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The Norfolk coastline is one of the most beautiful in England with great dunes overlooking sandy, golden beaches. It really is picture postcard perfect.
One of our favourite seaside places to visit in Norfolk is Wells-next-the-Sea. (quite a mouthful isn’t it?). This pretty and very quaint town has enormous character, and it really is a perfect location for a day to the seaside or to visit for a relaxed, laid-back holiday. It has something to offer everyone.
Information about the Well’s annual Carnival week of entertainment with next years date here.
Wells is ideally positioned along the North Norfolk coast. It is situated in the Holkham National Nature Reserve, and if you want to explore the famous coastline, you’re able to get to most places easily by car. All the little towns along the coast are worth venturing to Burnham, Overy Staithe, Stiffkey, Morston, Blakney and Cley to name just the closest ones.
We try to visit Wells when the Carnival week is on end July first week in August and normally stay at the Caravan and Camping Club temporary holiday site organised by (Notts DA) at the Alderman Peel High School. Its a great location as its a 5-minute walk from Buttlands and 10 minutes to the harbour.
If like us, you are visiting in a motorhome, or just don’t fancy driving, then you can pick up the Coasthopper bus from Wells, which runs along the Norfolk Coast road and visits Kings Lynn, Heacham, Hunstanton, Holkham, Blakeney, Sheringham and Cromer.
A five-minute drive away is Holkham Hall. This splendid Palladian mansion is a must see. You can spend the whole day just walking and wandering around the grounds without even going into the house. It’s a beautiful place to visit.
If you don’t know Wells, you may not know that the beach is, in fact, a mile away from the town. This doesn’t cause any problems as there are various ways of reaching it from the town. You can either drive to the beach car park, walk along the sea wall, or you can take the small miniature railway which heads back and forth from the town to the beach.
We used the little train as we had the grandchildren with us and they thoroughly enjoyed it, especially waving to all the people walking on the footpath. The train takes you as far as Pinewoods campsite, and from there it is just a short walk to the beach passing the beach café.
On previous visits, we have walked alongside the harbour on the path which takes about 30 minutes.
The views of the harbour from this path are beautiful. On a sunny day when the sea is calm you can see the sailing boats silhouetted on the water and when the tide is out, the boats are tilting on the sand waiting for the water to rise. It really is a lovely postcard perfect picture.
The beach was voted Times Beach of the Year in 2016 and is perfect for families. The sand is golden, clean and stretches for miles and miles all the way to Holkham and beyond. There is plenty of space even on a busy day and never looks too crowded. I love the incredibly long row of quaint, colourfully painted and aptly named beach huts all backed by a beautiful pine forest.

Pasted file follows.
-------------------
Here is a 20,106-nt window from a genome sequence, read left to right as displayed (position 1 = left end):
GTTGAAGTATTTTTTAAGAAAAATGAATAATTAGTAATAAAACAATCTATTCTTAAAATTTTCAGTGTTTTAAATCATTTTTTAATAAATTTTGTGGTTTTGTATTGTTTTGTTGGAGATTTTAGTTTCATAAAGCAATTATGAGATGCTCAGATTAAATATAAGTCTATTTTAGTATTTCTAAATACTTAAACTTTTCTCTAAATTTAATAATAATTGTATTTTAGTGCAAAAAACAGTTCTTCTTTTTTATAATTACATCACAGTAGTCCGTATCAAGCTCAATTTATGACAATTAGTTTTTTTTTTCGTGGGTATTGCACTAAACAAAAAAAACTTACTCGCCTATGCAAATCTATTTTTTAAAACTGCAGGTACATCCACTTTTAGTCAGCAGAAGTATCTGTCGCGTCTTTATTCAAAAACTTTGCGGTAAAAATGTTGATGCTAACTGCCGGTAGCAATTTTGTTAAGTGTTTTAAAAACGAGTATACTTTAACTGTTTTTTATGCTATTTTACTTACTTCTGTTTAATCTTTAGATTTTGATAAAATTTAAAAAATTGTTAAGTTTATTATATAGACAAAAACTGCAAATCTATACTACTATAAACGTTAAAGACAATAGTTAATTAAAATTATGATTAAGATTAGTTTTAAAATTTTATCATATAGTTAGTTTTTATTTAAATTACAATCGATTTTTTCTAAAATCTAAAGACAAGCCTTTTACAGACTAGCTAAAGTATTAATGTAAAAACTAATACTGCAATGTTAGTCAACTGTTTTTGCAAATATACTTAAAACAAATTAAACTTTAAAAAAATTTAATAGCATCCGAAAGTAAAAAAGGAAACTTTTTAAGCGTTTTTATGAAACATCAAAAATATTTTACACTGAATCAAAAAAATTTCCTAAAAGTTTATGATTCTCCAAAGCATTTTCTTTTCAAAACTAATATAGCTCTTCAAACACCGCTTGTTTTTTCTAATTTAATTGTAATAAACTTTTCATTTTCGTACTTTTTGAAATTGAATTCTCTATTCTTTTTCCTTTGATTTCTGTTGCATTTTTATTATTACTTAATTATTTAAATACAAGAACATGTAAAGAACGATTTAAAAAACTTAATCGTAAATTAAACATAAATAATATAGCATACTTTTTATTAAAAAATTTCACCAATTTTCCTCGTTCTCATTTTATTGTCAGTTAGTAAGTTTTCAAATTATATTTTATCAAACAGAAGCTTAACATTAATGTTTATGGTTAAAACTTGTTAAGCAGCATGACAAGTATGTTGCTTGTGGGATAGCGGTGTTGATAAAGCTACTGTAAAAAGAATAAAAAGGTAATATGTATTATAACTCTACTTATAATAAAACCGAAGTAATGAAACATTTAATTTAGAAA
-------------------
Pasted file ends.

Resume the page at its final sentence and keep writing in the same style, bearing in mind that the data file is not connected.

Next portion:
We were lucky enough to spot two sea lions basking on a sandbank while we were there this time.
The Beach Cafe
On our way back to the little train we stopped for lunch at the beach café. We were so impressed with the decoration inside. They were reasonably priced serving excellent food with quick self-service. The toilets were clean too. Outside there were a couple of photo opportunities with the giant deckchairs and funny pictures with the face cut outs. There is also a very nice Joules outlet shop next to the café.
Wells Harbour Tours
Back at the harbour in town opposite the old Lifeboat house Wells Harbour Tours offer two trips: the beach trip which gives you lovely views of the shoreline and open water, or the marshes trip travels up the creek and into the marshes for a view of the various flora and fauna there. Tours take place between June and October. You can also try out one of the great seal trips from Blakeney Point. The trips work with the tide, so times change daily, but they run every day between April and October and regularly throughout the winter.
They have blankets on board just in case the weather turns cool and you are caught out.
One of our favourite pass-times when in Wells is to get fish and chips to take away and join the other people lined up along the harbour front, perched on the wall with their fish and chips just watching the world go by. We think that quite possibly the best fish and chips in Norfolk can be had here at French’s. It’s not unusual to see the queues winding out the door and along the pavement! (Now that’s got to say something hasn’t it?).
The town is not short of places to eat. There are masses ranging from fish and chips shops to tea rooms and cafes, to delis to pubs as well as ice cream shops and the obligatory rock shop.
Staithe Street is the main centre of the town and is a tiny narrow, mostly traffic free, a street full of interesting independent shops.